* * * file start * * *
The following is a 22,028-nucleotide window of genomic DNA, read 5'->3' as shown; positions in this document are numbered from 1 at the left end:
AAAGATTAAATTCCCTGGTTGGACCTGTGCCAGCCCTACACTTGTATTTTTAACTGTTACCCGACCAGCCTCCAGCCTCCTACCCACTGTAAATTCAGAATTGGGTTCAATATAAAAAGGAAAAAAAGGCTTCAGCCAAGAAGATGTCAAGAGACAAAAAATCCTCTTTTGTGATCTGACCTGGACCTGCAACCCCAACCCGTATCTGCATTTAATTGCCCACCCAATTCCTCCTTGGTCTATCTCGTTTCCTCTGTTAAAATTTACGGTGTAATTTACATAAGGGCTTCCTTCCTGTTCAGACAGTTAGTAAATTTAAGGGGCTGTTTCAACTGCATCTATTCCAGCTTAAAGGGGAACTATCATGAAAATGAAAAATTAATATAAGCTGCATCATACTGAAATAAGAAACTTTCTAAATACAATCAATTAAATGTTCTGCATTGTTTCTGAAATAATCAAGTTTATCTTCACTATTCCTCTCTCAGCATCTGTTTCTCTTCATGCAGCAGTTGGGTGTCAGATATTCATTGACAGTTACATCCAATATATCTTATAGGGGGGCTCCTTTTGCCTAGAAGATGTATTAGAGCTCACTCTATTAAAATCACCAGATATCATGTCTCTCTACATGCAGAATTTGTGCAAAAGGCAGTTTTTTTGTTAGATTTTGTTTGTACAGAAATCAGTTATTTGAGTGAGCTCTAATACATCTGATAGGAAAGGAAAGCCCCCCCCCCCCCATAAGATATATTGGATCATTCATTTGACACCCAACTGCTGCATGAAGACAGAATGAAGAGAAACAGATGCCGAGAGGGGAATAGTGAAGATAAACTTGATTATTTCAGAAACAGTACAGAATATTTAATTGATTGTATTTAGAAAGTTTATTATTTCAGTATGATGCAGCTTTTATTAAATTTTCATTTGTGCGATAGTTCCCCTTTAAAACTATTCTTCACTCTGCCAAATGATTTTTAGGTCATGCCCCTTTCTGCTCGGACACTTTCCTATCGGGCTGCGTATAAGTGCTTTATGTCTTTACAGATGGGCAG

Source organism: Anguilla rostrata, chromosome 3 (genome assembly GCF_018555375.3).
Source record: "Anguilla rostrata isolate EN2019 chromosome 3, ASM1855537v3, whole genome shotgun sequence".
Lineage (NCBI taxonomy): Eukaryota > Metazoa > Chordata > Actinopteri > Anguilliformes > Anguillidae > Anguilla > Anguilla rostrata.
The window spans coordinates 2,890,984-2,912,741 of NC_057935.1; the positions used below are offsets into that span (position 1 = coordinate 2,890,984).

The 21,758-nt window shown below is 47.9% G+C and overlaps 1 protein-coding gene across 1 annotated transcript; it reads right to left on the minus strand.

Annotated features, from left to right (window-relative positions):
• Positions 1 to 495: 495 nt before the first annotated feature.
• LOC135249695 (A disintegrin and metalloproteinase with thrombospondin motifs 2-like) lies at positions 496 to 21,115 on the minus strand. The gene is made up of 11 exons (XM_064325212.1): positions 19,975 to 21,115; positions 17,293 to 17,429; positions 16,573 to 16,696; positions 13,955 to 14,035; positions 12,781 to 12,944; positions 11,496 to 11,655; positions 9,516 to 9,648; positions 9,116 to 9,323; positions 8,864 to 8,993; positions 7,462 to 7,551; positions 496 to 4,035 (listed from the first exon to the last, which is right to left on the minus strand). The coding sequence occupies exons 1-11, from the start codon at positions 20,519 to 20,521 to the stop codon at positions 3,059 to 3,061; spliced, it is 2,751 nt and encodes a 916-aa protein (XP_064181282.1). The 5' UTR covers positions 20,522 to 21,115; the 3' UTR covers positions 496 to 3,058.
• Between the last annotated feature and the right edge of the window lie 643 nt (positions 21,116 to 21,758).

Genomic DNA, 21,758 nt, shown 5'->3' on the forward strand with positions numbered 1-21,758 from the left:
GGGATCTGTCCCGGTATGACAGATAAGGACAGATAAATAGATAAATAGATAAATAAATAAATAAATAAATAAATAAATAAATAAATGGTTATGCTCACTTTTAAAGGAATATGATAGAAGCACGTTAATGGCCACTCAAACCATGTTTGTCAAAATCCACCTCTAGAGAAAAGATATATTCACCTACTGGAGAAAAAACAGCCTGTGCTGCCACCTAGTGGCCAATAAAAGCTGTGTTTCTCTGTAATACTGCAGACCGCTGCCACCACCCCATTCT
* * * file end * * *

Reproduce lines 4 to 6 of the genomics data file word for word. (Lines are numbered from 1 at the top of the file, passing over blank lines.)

Source record: "Anguilla rostrata isolate EN2019 chromosome 3, ASM1855537v3, whole genome shotgun sequence".
Lineage (NCBI taxonomy): Eukaryota > Metazoa > Chordata > Actinopteri > Anguilliformes > Anguillidae > Anguilla > Anguilla rostrata.
The window spans coordinates 2,890,984-2,912,741 of NC_057935.1; the positions used below are offsets into that span (position 1 = coordinate 2,890,984).